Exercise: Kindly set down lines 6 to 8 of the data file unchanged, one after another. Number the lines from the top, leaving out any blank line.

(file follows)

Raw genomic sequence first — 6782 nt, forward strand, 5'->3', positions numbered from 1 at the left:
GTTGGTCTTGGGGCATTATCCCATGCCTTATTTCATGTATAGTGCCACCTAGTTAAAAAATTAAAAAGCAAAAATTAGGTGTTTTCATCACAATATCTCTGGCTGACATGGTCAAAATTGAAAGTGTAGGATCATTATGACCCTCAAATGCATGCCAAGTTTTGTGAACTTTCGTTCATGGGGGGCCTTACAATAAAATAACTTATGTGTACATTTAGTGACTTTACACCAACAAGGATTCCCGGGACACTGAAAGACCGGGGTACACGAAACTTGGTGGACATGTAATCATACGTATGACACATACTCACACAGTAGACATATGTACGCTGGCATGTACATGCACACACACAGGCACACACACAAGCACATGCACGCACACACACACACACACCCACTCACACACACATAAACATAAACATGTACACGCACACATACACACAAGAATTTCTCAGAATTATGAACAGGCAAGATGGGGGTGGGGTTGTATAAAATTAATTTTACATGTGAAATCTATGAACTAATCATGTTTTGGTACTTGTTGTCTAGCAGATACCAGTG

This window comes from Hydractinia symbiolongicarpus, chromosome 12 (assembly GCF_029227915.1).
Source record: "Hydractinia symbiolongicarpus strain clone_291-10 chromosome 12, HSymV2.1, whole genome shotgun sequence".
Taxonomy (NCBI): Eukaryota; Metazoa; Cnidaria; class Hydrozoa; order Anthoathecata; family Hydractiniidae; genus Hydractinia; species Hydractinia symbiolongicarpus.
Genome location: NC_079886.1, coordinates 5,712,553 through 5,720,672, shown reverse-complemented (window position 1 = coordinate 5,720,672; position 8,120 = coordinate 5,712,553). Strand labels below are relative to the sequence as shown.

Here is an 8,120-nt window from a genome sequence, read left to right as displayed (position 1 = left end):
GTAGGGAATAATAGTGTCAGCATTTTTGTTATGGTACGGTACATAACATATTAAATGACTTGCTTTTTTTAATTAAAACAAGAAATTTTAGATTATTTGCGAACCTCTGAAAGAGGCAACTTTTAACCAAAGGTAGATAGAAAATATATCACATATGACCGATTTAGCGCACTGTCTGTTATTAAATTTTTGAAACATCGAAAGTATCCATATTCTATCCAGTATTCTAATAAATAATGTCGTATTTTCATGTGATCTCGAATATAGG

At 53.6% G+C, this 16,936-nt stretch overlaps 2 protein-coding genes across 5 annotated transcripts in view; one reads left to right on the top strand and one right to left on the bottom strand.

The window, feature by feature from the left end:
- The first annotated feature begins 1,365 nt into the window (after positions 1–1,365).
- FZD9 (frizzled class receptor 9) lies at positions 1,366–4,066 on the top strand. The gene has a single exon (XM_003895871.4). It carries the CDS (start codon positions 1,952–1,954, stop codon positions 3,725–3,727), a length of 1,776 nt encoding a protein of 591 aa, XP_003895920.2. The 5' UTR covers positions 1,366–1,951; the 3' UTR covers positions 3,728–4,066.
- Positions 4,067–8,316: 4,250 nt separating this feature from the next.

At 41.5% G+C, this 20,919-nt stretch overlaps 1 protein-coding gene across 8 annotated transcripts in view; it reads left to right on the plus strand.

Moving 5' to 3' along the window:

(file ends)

Genome location: NC_079886.1, coordinates 5,712,553 through 5,720,672, shown reverse-complemented (window position 1 = coordinate 5,720,672; position 8,120 = coordinate 5,712,553). Strand labels below are relative to the sequence as shown.

Here is an 8,120-nt window from a genome sequence, read left to right as displayed (position 1 = left end):
GTAGGGAATAATAGTGTCAGCATTTTTGTTATGGTACGGTACATAACATATTAAATGACTTGCTTTTTTTAATTAAAACAAGAAATTTTAGATTATTTGCGAACCTCTGAAAGAGGCAACTTTTAACCAAAGGTAGATAGAAAATATATCACATATGACCGATTTAGCGCACTGTCTGTTATTAAATTTTTGAAACATCGAAAGTATCCATATTCTATCCAGTATTCTAATAAATAATGTCGTATTTTCATGTGATCTCGAATATAGG